Susan Hayward received her fifth nomination and her overdue Academy Award for playing Barbara Graham, a woman who's sentenced to death because she took part in killing a paralyzed old lady in the movie I Want to Live!, which is based on a real life case. Last time when I was writing about Greta Garbo, I mentioned a locked Oscar win. That was certainly the case with Susan Hayward. Everybody wanted her to win, she won every award. It really was her time in every possible way: she had an extremely baity role, she played a controversial real-life character, she was way overdue plus she was a beloved superstar. No surprise that she won and the audience applauded enthusastically.
I Want to Live is actually a much better film than I remembered. Although it starts out very oddly, it turns out to be a very effective piece of work that was more than worthy of a Best Director nomination (I'd not even complain about a win). It's a very intense and exciting experience and I loved the fact that it minimalised the clichés of the movies about capital punishment. So if you watch it, don't expect a cheesy drama with tears and such. It's actually a very tough movie that is sometimes really nerve-wreckingly exciting.
Susan Hayward. I really cannot say much about her as I've only seen one movie in which she starred and that's her Oscar-winning role in I Want to Live! I haven't seen her roles as alcoholic women in Smash-Up and I'll Cry Tomorrow. True from what I can see, she seems to be an actress who went for really baity roles. In fact, some even consider her the one who invented Oscar baiting (though I would argue with that). All in all, I have the difficulty of not being able to compare this one to her other works and therefore, I may not even be able to properly evaluate her.
Just like the movie itself, Hayward's performance also starts out a bit out of tune and it seems very odd and weird. We get to know Barbara Graham as a very immoral, careless woman, whose credo is "Girls just wanna have fun." That being said, this character is not a saint and she doesn't come off as a very likeable person. The only thing that really bothered me about Hayward's performance is in connection with this. I felt that she was quite hammy in the beginning and somehow I was turned off by her line readings. And I became quite confused: is this the character or did Susan exaggerate Barbara's personality? In the end, I reached a decision about it: I think it's both. Although Barbara is indeed a character who's quite over-the-top, Hayward was a little bit too much at the beginning of the movie.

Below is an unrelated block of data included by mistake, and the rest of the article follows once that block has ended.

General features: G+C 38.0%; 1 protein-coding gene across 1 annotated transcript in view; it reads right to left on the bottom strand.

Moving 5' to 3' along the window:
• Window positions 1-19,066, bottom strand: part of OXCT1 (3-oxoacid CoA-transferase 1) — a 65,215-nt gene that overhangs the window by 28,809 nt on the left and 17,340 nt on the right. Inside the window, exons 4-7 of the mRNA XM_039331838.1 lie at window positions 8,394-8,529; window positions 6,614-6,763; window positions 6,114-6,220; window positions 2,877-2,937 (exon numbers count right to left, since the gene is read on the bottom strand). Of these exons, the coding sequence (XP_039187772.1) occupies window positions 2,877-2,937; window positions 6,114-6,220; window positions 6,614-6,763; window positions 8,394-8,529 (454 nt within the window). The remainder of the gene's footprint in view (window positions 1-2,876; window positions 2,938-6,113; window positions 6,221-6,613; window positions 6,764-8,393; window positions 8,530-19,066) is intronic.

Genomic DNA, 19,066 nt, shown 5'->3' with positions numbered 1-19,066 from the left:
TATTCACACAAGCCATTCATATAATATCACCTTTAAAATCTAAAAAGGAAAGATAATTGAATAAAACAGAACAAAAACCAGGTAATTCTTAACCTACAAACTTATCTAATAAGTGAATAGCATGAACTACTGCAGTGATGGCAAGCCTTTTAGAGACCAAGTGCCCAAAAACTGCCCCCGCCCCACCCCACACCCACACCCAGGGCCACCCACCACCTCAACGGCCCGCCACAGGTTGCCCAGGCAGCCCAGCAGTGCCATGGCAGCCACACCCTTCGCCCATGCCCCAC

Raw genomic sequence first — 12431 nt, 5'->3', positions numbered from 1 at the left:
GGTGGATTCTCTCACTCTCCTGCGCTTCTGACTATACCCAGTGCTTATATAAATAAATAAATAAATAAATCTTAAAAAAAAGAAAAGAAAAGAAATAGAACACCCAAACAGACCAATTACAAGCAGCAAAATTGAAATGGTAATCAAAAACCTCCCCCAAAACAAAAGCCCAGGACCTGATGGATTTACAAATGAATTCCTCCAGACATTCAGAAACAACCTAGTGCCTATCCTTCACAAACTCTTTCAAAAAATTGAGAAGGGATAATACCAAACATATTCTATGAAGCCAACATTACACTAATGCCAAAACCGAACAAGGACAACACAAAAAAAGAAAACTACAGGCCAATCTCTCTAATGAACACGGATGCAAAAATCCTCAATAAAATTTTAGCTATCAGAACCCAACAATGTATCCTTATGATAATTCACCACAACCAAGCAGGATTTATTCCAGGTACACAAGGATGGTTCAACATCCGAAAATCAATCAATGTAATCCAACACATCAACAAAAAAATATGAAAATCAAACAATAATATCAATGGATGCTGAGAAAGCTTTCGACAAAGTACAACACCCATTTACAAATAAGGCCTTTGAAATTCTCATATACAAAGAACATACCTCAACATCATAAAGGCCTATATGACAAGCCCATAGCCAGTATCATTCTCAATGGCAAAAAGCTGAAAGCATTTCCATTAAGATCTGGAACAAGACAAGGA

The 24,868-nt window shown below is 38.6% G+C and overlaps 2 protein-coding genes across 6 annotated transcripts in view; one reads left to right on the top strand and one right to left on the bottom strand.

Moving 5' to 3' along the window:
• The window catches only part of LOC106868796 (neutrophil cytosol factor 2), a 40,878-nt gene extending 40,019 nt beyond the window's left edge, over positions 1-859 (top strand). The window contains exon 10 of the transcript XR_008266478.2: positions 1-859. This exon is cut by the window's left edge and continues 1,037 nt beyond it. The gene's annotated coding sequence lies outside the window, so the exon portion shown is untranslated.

Still, that's the only bad thing I can say about Susan as apart from that. she gives an incredible performance as Barbara. Maybe not incredible but at least fantastic. I loved the way Susan developed Barbara. She both changes and remains the same. On the outside, Barbara is raging and then she's in peace but inside, she remains the same wild girl whose instincts can take her over. She has very loud outbursts and meltdowns, she's crying, screaming and so on. This might seem way too much but for me, it all worked. I can't say why, I was just really impressed by her.
The courtroom scenes are also handled extremely well by Hayward. We see Barbara fighting for her justice/freedom and all the emotions that Hayward shows are really impressive. She swears on everything possible, cries and screams (again) and it's so understandable. I can totally imagine the real Barbara acting this way.
What quite probably won Hayward this Oscar was the emotionality of this performance. We really feel sorry for Barbara even though we're never certain if she was really innocent. We are sorry for her when she's hysterical when they want to take her baby away and we're feeling really awkward when she goes to her own execution. Her last scenes are incredibly effective and one just keeps wondering about what she whispered to the priest in the end. Did she say "I did it?" Hayward brilliantly added all the shades and layers to this character and it's obvious that Barbara knows much more than she says.
So to sum up, it's no wonder that Hayward won the Oscar for her performance as Barbara Graham. Although I have some problems with her work here, I can say that she's indeed fantastic at showing all of Barbara's emotions. It's a very realistic portrayal of a desperate woman who wants to live. Moreover, Hayward made this character much more complicated and layered than most actresses would have.
A strong 4,5.
What do you think?
Note: Dear Readers, you seem to be quite inactive with this year. Are you so uninterested in this year? I could use 1 or 2 comments. :)